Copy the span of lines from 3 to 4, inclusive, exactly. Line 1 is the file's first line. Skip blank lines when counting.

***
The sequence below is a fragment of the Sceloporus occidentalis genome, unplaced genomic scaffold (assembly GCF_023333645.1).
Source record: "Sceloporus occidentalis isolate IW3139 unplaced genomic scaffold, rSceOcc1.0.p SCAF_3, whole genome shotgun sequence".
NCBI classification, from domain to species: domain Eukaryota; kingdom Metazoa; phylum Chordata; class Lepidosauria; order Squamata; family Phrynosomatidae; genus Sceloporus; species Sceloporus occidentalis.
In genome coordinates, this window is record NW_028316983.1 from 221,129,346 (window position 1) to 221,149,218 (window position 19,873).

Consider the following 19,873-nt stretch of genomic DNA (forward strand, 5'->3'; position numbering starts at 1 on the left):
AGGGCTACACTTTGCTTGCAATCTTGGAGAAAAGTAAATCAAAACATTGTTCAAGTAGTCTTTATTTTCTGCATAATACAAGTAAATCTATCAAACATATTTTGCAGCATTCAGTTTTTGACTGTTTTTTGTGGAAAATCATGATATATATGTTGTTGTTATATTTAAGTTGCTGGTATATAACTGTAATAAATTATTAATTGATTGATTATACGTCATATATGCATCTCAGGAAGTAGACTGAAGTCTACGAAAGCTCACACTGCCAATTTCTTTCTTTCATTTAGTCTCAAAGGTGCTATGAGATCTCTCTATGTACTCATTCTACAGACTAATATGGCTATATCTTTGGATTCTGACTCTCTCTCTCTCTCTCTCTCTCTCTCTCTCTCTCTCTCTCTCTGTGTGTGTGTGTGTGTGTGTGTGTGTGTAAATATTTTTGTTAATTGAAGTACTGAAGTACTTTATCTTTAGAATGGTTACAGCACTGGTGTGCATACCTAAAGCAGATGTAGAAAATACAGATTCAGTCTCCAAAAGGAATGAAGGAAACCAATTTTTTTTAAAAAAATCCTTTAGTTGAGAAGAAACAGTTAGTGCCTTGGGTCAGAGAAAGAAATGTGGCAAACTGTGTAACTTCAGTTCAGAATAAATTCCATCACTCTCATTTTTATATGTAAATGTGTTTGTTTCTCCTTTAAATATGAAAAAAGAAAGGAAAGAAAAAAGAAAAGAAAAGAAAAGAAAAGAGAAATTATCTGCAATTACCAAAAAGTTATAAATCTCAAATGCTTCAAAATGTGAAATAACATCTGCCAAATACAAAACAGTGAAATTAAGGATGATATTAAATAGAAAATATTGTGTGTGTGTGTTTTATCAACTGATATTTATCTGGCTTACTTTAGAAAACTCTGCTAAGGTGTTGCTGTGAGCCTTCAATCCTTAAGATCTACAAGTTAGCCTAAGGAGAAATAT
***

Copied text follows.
NCBI classification, from domain to species: domain Eukaryota; kingdom Metazoa; phylum Chordata; class Lepidosauria; order Squamata; family Phrynosomatidae; genus Sceloporus; species Sceloporus occidentalis.
In genome coordinates, this window is record NW_028316983.1 from 221,129,346 (window position 1) to 221,149,218 (window position 19,873).